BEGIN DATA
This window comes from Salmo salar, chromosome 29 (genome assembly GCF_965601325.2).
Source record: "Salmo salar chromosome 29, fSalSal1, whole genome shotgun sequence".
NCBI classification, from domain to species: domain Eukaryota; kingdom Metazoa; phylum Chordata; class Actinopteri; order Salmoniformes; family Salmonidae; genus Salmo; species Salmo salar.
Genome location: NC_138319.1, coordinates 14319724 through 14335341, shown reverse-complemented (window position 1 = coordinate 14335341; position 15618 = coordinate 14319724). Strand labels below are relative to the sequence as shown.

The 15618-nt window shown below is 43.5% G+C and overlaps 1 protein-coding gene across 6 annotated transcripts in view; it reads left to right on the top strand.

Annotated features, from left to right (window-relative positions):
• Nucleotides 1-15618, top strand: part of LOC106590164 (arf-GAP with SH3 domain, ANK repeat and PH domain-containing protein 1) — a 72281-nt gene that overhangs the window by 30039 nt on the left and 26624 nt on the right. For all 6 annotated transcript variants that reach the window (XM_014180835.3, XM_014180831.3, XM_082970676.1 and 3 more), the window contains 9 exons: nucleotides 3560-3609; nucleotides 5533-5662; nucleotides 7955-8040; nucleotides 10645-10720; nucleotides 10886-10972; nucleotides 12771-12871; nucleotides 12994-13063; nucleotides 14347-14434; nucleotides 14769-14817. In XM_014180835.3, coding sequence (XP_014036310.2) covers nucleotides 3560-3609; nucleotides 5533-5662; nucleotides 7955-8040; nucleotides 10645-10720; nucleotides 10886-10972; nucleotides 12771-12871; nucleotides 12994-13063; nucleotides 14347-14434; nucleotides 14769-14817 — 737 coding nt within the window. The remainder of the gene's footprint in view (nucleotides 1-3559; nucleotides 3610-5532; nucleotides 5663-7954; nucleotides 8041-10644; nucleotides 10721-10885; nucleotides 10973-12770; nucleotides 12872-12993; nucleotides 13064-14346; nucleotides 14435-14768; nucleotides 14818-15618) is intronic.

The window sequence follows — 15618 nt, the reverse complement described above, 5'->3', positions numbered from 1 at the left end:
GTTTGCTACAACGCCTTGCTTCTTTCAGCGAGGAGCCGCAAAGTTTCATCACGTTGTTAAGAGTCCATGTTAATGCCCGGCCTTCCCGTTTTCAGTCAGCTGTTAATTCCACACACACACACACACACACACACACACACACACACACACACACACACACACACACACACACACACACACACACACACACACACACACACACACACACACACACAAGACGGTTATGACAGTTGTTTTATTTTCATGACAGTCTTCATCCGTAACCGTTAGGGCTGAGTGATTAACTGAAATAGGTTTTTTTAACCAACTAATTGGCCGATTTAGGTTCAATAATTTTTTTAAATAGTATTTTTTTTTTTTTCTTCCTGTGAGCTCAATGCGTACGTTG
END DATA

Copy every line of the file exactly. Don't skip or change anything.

This window comes from Salmo salar, chromosome 29 (genome assembly GCF_965601325.2).
Source record: "Salmo salar chromosome 29, fSalSal1, whole genome shotgun sequence".
NCBI classification, from domain to species: domain Eukaryota; kingdom Metazoa; phylum Chordata; class Actinopteri; order Salmoniformes; family Salmonidae; genus Salmo; species Salmo salar.
Genome location: NC_138319.1, coordinates 14319724 through 14335341, shown reverse-complemented (window position 1 = coordinate 14335341; position 15618 = coordinate 14319724). Strand labels below are relative to the sequence as shown.

The 15618-nt window shown below is 43.5% G+C and overlaps 1 protein-coding gene across 6 annotated transcripts in view; it reads left to right on the top strand.

Annotated features, from left to right (window-relative positions):
• Nucleotides 1-15618, top strand: part of LOC106590164 (arf-GAP with SH3 domain, ANK repeat and PH domain-containing protein 1) — a 72281-nt gene that overhangs the window by 30039 nt on the left and 26624 nt on the right. For all 6 annotated transcript variants that reach the window (XM_014180835.3, XM_014180831.3, XM_082970676.1 and 3 more), the window contains 9 exons: nucleotides 3560-3609; nucleotides 5533-5662; nucleotides 7955-8040; nucleotides 10645-10720; nucleotides 10886-10972; nucleotides 12771-12871; nucleotides 12994-13063; nucleotides 14347-14434; nucleotides 14769-14817. In XM_014180835.3, coding sequence (XP_014036310.2) covers nucleotides 3560-3609; nucleotides 5533-5662; nucleotides 7955-8040; nucleotides 10645-10720; nucleotides 10886-10972; nucleotides 12771-12871; nucleotides 12994-13063; nucleotides 14347-14434; nucleotides 14769-14817 — 737 coding nt within the window. The remainder of the gene's footprint in view (nucleotides 1-3559; nucleotides 3610-5532; nucleotides 5663-7954; nucleotides 8041-10644; nucleotides 10721-10885; nucleotides 10973-12770; nucleotides 12872-12993; nucleotides 13064-14346; nucleotides 14435-14768; nucleotides 14818-15618) is intronic.

The window sequence follows — 15618 nt, the reverse complement described above, 5'->3', positions numbered from 1 at the left end:
GTTTGCTACAACGCCTTGCTTCTTTCAGCGAGGAGCCGCAAAGTTTCATCACGTTGTTAAGAGTCCATGTTAATGCCCGGCCTTCCCGTTTTCAGTCAGCTGTTAATTCCACACACACACACACACACACACACACACACACACACACACACACACACACACACACACACACACACACACACACACACACACACACACACACACACACACACACAAGACGGTTATGACAGTTGTTTTATTTTCATGACAGTCTTCATCCGTAACCGTTAGGGCTGAGTGATTAACTGAAATAGGTTTTTTTAACCAACTAATTGGCCGATTTAGGTTCAATAATTTTTTTAAATAGTATTTTTTTTTTTTTCTTCCTGTGAGCTCAATGCGTACGTTG